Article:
When imperial explorer James Cook returned from his first voyage to Australia, the scandal writers mercilessly satirised the amorous exploits of his botanist, Joseph Banks, whose trousers were reportedly stolen while he was inside the tent of Queen Oberea of Tahiti. But Enlightenment botany was fraught with sexual symbolism. And in Sweden and Britain, both imperial powers, Banks and Carl Linneaus ruled over their own small scientific empires, promoting botanical exploration to justify exploiting territories, peoples and natural resources. Regarding native peoples with disdain, these two scientific emperors portrayed the Arctic North and the Pacific Ocean as uncorrupted Edens, free from the shackles of Western sexual mores. Patricia Fara reveals how, barely concealed under Banks' and Linneaus' camouflage of noble Enlightenment, were the altogether more seedy drives to conquer, subdue and deflower - in the name of the British imperial State.
Fara, of the history and philosophy of science department at Cambridge, presents a book in search of a thesis. Despite the intriguing title, it spends little time drawing parallels among British imperialism, botany and eroticism (or, as Fara calls them, "the three Ss: Sex, Science and the State"). The main focus is, instead, on two 18th-century botanists: Carl Linnaeus, a Swede who developed the modern system for classifying organisms, and Joseph Banks, who popularized Linnaeus's system and brought science into the political arena in Britain as head of the Royal Society. Instead of relating a coherent history of these two men who never met, the book bounces between the two like a pinball, going forward and backward in time, repeatedly revisiting Banks's satyric/scientific trip to Tahiti and Australia with James Cook. Instead of analysis of the history being presented, we are treated to long-winded portraits of the key figures and of Tahitian orgies. In the end, the reader comes away with an incoherent image of the British Empire at the end of the 18th century. Fara (Newton: The Making of Genius) would have done better to spend time placing her stories in a historical context that might have showed how sex, botany and empire were connected. 15 illus.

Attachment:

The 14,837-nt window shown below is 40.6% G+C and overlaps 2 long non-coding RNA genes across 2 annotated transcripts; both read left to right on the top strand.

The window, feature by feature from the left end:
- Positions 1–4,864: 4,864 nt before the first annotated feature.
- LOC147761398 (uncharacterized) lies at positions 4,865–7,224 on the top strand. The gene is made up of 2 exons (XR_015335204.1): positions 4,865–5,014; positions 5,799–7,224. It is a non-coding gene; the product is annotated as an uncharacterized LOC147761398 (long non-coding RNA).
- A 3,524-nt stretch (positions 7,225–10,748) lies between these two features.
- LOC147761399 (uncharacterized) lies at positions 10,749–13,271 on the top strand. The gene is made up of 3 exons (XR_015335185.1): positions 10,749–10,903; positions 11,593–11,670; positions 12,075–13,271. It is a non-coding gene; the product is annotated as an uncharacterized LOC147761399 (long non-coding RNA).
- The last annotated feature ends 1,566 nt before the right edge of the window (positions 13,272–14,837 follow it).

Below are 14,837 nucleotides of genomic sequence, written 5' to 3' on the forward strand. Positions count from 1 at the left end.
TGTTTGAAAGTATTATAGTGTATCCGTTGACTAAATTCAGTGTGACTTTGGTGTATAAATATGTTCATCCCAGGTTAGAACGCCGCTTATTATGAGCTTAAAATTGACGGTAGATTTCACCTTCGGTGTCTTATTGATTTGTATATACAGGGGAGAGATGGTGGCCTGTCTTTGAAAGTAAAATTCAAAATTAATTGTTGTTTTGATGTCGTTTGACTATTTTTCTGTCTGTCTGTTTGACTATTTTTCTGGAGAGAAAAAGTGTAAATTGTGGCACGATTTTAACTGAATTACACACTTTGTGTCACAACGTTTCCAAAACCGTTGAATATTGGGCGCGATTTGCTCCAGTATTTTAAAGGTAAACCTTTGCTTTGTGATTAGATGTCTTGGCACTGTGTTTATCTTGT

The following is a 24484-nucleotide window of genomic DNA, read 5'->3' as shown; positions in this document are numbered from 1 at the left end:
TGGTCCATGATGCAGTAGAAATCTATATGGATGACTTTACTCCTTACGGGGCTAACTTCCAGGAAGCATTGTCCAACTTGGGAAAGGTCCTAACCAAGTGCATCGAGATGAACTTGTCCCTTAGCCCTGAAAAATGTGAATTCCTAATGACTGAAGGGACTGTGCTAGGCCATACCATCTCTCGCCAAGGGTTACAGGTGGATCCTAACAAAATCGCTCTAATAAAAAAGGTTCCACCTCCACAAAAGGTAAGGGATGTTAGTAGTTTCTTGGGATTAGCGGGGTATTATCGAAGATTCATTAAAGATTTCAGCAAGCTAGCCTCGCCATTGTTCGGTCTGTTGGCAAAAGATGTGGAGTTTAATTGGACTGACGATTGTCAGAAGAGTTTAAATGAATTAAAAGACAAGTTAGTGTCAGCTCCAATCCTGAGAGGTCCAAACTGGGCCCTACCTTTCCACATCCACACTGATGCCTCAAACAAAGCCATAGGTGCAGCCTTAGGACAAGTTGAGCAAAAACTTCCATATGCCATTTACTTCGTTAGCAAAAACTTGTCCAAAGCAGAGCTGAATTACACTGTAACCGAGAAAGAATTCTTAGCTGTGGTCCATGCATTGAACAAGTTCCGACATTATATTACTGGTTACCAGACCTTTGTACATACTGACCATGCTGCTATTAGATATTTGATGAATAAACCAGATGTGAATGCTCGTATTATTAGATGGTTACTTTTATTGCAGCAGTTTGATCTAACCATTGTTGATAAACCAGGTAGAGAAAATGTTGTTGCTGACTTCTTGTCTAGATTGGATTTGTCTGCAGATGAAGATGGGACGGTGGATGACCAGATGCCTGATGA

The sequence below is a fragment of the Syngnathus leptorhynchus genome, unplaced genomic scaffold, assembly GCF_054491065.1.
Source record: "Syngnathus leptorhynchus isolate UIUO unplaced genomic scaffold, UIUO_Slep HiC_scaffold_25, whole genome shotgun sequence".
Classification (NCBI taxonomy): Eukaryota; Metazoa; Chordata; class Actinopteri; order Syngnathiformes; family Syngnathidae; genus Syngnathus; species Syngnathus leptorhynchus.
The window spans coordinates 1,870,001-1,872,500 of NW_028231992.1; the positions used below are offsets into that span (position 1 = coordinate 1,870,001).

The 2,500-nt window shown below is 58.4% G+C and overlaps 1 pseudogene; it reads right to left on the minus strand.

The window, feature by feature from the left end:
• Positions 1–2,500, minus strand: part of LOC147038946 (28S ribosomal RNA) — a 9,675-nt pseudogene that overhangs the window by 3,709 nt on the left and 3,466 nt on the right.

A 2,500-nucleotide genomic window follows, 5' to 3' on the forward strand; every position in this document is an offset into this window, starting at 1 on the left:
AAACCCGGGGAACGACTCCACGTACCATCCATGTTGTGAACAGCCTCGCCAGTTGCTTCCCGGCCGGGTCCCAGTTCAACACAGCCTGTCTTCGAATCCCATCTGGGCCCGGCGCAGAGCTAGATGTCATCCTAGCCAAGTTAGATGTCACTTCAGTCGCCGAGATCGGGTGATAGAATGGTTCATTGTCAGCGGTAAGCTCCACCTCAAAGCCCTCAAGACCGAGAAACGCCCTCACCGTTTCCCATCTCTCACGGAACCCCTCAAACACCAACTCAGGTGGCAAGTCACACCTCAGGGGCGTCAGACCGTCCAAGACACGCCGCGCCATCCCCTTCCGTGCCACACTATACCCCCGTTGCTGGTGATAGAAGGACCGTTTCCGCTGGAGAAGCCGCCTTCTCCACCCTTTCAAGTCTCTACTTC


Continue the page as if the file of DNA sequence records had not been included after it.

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Icon Group International, Incorporated
November 03, 2004
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